Edie Sedgwick, Part Two
It was in early 1965 that Edie met Andy Warhol, at Lester Persky’s apartment. A few weeks later Sedgwick and Wein began frequenting the Factory at the apex of the romantic and still-new Warhol image. Her first film with Warhol was “Horse,” a quick cameo of sorts of her entering the Factory doors at the end. After that was “Vinyl,” an otherwise all-male imagining of “A Clockwork Orange” that Warhol stuck Edie into at the last minute (much to Gerard Malanga’s annoyance). In March they filmed “Poor Little Rich Girl,” a film that would become synonymous with Sedgwick’s persona. Part of the ‘saga’ including “Restaurant,” “Face,” and “Afternoon,” “Poor Little Rich Girl” featured Edie in her apartment as she’s waking up, applying her makeup, listening to albums, trying on clothes, making plans for the evening, smoking cigarettes, and talking about how she spent her entire inheritance in six months. In April, 1965, Edie (now “the queen of the Factory”) accompanied Warhol (and Gerard Malanga and Chuck Wein) to Paris for an exhibit of Warhol’s work. Following their return, Warhol requested from Factory screenwriter Ron Tavel a script for Edie, “something in a kitchen. White and clean and plastic.” Warhol got exactly what he asked for, “Kitchen” starring Edie with Rene Ricard and Roger Trudeau was the result. After “Kitchen,” Chuck Wein replaced Tavel as writer/assistant director for “Beauty No. 2,” a film with Gino Piserchio that some consider to be her finest work with Warhol. The film, featuring Sedgwick kissing Piserchio only to keep being interrupted by an ominous voice’s aggressive and prying string of questions (courtesy of Chuck Wein), earned the underground star comparisons to Marilyn Monroe. By now, Warhol had long dubbed her his ‘superstar’ and the pair were often seen together around New York, at both classy socialite events and dingy downtown clubs. With Edie on his arm, Warhol was introduced to a new level of publicity and fame, eventually being welcomed into the wealthy world of upper New York.
Sedgwick was now one of the most popular girls in New York, embodying the edgy “now” image associated with Warhol, but also combined with her refined, upper-class upbringing. Her appearances in Warhol’s films were earning her a following; her trademark shoulder-duster earrings, cropped platinum hair (done to resemble Warhol), and wardrobe of black tights, leotards, and mini dresses (worn to ‘defy’ her upbringing and her parents) were becoming quite fashionable among girls who were both lanky like Edie, and some that weren’t really but just liked to pretend they were. She appeared in the August 1965 issue of Vogue, where Editor Diane Vreeland dubbed her a ‘youthquaker,’ and in the September issue of Life magazine in a fashion spread. Warhol had requested for Lou Reed of the Factory band The Velvet Underground to write a song about Edie, saying ‘oh, don’t you think Edie’s a femme fatale, Lou?’ The result was the Nico-sung ballad “Femme Fatale.” Throughout the rest of 1965, Edie continued to make films with Warhol, including “Prison,” “Outer and Inner Space,” “Chelsea Girls,” and her last official film for Warhol, “Lupe.” But by late 1965, Sedgwick and Warhol’s relationship had grown distant, namely because of Edie’s growing connection with the Dylan camp and her dissatisfaction over Warhol not paying or rewarding her in any way for her work. While out, Edie had always customarily picked up the tab; after months of paying for the Factory gang without seeing any profit from the films she made and the celebrity she experienced, she felt taken advantage of, not believing when Andy would say that his films weren’t commercial and made no money. She requested that Warhol not show any of her films again and for the footage of her in “Chelsea Girls” to be edited out (it would be replaced with a trippy lights sequence of Nico with Velvet Underground music playing in the background).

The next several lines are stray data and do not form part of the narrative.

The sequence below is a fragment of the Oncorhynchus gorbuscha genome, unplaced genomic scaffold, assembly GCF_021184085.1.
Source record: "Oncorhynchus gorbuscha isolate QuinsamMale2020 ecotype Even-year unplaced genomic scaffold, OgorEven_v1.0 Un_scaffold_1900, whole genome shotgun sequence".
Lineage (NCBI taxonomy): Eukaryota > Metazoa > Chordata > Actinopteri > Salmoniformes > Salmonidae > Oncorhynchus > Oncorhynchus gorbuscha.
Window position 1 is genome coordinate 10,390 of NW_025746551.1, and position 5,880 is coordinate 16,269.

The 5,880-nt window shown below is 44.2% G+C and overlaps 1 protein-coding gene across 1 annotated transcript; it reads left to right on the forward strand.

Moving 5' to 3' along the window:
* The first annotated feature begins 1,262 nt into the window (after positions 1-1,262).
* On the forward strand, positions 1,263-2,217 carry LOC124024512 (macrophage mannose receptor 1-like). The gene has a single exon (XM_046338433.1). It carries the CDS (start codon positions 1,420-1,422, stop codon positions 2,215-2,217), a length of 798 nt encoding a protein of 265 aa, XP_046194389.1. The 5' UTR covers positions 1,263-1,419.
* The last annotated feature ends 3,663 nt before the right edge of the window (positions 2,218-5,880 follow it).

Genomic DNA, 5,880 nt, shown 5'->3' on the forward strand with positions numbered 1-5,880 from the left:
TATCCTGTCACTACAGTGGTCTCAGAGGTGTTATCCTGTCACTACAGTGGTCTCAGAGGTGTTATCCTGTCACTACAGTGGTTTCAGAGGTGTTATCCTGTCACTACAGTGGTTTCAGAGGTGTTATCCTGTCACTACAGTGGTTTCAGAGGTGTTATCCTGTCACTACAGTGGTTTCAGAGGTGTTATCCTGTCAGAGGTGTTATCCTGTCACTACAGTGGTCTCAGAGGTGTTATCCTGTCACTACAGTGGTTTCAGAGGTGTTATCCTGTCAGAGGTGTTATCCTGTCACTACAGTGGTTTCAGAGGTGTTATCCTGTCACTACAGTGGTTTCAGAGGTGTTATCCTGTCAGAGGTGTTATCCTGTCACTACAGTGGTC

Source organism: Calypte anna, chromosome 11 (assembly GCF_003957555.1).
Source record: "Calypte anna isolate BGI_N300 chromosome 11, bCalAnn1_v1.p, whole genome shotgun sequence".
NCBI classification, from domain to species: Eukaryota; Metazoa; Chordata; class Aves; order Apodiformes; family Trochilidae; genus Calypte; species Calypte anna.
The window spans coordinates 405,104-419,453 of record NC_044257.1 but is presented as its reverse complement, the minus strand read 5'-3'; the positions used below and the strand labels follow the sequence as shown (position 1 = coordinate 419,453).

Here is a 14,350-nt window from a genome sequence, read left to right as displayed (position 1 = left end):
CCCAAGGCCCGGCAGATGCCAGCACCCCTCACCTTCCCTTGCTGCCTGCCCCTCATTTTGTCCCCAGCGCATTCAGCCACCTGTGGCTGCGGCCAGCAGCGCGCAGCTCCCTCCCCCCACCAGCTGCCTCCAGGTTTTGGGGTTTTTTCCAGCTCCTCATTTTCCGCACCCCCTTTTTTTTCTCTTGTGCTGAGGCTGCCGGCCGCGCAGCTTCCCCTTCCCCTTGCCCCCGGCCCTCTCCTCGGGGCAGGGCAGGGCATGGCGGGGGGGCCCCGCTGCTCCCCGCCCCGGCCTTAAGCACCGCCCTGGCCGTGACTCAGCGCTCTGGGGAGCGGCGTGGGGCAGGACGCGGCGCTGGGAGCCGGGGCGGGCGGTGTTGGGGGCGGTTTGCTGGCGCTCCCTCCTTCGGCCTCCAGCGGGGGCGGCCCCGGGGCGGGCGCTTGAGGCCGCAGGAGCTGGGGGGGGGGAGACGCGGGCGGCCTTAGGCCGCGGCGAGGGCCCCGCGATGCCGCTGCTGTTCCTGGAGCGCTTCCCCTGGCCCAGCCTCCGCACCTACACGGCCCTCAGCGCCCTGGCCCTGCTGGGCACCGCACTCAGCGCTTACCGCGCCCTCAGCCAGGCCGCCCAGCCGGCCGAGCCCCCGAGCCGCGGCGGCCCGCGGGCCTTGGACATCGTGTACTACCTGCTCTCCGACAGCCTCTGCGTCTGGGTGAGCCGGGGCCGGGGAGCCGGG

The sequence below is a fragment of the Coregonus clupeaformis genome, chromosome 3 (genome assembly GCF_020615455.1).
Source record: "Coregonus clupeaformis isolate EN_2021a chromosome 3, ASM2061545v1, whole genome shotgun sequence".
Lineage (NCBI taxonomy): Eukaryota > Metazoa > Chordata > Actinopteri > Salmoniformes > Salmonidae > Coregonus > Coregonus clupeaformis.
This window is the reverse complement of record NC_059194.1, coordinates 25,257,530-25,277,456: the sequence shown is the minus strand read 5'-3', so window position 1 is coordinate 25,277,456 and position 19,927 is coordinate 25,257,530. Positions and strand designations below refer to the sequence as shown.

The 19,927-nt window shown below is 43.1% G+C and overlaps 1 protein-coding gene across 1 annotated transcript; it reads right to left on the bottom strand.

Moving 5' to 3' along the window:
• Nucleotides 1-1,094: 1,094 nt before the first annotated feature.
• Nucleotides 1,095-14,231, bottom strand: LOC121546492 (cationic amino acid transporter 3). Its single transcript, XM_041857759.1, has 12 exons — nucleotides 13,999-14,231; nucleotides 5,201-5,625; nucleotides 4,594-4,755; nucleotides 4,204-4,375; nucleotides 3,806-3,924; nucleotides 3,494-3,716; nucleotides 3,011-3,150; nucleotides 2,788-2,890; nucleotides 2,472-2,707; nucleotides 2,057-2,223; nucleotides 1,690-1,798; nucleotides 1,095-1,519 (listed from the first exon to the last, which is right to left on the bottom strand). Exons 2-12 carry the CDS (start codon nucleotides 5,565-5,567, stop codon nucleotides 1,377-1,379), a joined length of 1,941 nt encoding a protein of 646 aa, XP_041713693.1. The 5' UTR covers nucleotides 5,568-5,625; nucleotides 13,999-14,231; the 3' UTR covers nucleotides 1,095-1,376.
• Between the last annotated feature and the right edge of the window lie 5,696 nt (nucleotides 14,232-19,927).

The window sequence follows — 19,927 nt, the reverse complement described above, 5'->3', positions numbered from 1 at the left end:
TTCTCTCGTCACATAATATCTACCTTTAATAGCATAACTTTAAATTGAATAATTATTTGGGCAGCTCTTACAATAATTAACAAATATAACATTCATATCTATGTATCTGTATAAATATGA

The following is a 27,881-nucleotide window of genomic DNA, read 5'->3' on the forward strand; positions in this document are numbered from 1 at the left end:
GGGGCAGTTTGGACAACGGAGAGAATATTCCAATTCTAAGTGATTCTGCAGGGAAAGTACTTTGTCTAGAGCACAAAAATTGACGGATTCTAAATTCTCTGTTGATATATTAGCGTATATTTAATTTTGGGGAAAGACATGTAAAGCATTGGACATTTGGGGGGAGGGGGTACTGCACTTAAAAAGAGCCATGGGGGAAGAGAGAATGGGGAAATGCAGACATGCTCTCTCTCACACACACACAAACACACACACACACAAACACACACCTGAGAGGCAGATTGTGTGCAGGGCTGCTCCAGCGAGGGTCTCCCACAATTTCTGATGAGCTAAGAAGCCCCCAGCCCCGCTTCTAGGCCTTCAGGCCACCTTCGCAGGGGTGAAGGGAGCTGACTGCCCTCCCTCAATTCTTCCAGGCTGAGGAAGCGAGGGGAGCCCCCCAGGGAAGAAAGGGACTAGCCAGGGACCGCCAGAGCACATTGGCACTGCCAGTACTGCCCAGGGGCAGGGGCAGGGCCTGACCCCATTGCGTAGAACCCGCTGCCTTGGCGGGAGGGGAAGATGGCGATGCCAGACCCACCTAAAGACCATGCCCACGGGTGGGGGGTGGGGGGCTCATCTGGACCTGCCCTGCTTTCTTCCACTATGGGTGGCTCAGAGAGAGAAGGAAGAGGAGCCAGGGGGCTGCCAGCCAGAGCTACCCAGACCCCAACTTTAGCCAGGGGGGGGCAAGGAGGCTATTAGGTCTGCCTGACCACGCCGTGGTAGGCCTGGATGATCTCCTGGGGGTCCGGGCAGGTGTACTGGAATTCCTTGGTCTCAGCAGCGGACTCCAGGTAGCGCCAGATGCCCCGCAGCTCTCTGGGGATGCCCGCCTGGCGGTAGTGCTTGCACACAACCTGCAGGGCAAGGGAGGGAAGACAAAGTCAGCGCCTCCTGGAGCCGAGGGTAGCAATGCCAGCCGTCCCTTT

*Stay tuned for more Edie-entries*